On The Edge Of Ice In Amundsen Gulf • Earth.com

Last update: August 21st, 2019 at 2:00 am

Summer 2014 began with relatively cool temperatures in the Arctic, and the storms and winds that can break up ice and increase melting were absent, according to NASA cryospheric scientist Walter Meier. However, the overall thinning of sea ice has made it more susceptible to melting. The 2014 melt season concluded in September with the sixth-lowest extent of ice measured in the modern satellite era.

Even in years that have similar ice extents, however, the line traced around the edge of the sea ice can take on different shapes. Factors like wind and even the topography of the sea floor have been shown to affect the location of the edge of Arctic ice.

The Operational Land Imager (OLI) on Landsat 8 acquired this image of a small section of the sea ice edge on June 21, 2014 (the first day of summer). The ice pictured here is located in the Amundsen Gulf, between Canada’s Victoria Island and the mainland, and opens to the Beaufort Sea to the west. The gulf forms the westernmost side of the Northwest Passage, which opened during the low-ice year of 2007, but remained ice-bound in 2014.

The close up view of the ice edge shows the wide range of sea ice types often seen near the edge. Blue ice in the lower right corner of the image is older, thicker ice, which contains fewer and smaller pockets of air that cause the ice to primarily reflect blue light. Adjacent to the open water of the Amundsen Gulf is first-year ice, which grows over the course of just one winter. The dark grey ice is younger and thinner yet, and might represent an area of recently open water that refroze. Finally, brash ice—wreckage of various ice types afloat in the water—is seen drifting in the gulf’s open water. Snow on top of the sea ice accounts for some of the white areas.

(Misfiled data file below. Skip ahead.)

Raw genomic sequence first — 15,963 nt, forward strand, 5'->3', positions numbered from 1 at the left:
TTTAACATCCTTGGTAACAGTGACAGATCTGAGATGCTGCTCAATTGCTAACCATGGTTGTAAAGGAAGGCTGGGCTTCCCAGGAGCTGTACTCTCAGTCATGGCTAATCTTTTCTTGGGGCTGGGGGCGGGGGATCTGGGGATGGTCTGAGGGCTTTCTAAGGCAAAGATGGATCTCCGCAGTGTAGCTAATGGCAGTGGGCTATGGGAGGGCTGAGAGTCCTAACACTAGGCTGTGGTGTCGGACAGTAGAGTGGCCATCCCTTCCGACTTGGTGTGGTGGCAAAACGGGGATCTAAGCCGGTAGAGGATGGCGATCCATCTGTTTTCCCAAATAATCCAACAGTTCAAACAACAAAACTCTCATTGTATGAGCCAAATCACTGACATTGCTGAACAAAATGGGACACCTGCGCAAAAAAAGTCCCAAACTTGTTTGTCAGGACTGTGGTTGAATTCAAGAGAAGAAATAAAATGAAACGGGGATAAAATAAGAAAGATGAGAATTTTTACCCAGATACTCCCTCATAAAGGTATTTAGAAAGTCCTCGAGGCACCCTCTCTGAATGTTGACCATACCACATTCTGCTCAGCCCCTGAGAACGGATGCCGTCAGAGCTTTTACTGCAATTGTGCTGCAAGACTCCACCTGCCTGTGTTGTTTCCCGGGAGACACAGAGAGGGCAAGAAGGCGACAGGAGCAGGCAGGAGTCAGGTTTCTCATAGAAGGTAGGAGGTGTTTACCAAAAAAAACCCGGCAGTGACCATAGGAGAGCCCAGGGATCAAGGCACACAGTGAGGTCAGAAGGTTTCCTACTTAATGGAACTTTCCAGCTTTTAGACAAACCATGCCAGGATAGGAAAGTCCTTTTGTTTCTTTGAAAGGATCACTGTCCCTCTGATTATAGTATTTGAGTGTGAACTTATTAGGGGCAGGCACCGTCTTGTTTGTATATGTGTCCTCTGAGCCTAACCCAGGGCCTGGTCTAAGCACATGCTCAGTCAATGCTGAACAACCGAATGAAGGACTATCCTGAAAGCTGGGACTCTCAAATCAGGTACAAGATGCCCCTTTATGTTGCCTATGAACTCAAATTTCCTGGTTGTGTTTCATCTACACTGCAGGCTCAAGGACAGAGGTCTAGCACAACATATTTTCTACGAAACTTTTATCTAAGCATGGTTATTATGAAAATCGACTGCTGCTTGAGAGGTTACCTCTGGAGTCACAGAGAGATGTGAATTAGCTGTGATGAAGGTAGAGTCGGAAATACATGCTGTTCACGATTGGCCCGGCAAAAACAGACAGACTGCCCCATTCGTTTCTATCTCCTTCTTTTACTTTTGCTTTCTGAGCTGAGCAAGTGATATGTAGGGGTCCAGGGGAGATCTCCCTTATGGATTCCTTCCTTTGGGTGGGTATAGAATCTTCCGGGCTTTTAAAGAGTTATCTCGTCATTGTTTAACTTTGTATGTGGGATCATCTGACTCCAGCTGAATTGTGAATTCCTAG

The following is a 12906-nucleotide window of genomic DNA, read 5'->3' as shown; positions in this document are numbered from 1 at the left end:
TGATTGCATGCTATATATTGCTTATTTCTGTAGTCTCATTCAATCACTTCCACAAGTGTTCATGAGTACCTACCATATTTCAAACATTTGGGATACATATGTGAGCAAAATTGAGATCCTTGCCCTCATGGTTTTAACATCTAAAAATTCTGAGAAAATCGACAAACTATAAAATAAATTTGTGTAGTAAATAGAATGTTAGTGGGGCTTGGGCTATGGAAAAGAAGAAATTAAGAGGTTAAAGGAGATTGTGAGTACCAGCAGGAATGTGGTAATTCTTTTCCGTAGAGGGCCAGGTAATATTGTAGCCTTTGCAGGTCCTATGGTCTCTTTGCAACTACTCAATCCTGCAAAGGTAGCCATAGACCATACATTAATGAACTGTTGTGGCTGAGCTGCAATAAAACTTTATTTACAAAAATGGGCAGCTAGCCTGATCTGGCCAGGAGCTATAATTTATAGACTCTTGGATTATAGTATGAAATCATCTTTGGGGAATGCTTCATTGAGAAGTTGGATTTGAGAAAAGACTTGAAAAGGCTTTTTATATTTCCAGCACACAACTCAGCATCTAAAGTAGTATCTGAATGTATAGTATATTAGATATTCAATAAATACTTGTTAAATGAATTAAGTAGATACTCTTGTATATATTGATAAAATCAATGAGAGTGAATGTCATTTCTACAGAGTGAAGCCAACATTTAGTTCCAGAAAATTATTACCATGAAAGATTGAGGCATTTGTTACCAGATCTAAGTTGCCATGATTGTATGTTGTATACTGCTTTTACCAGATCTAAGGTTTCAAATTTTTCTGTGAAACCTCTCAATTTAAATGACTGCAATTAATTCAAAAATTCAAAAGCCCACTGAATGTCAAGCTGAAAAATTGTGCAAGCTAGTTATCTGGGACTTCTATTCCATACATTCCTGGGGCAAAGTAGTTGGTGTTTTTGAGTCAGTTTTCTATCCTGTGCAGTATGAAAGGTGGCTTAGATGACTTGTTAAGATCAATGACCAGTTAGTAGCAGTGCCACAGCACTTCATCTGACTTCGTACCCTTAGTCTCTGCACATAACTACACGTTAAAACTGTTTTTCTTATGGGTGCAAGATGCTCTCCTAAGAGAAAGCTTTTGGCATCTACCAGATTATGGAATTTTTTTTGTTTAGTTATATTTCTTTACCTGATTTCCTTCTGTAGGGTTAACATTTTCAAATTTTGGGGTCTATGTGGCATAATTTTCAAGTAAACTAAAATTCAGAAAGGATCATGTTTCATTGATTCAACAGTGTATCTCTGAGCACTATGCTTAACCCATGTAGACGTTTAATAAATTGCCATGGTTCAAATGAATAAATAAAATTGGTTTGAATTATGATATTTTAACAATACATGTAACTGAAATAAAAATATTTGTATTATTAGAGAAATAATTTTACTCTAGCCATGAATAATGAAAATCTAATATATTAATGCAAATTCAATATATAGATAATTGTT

Researchers have shown that a large amount of the first-year ice leaves the gulf along a westward route that follows the southern coast of Banks Island, while older ice from the Beaufort Sea enters the gulf along a path that follows the mainland’s coastline. The amount of ice exchanged between the Gulf and the Beaufort Sea in any given year depends on wind and the availability of space.

NASA

Fresh News coming
your way, Weekly

The biggest news about our planet
delivered to you each day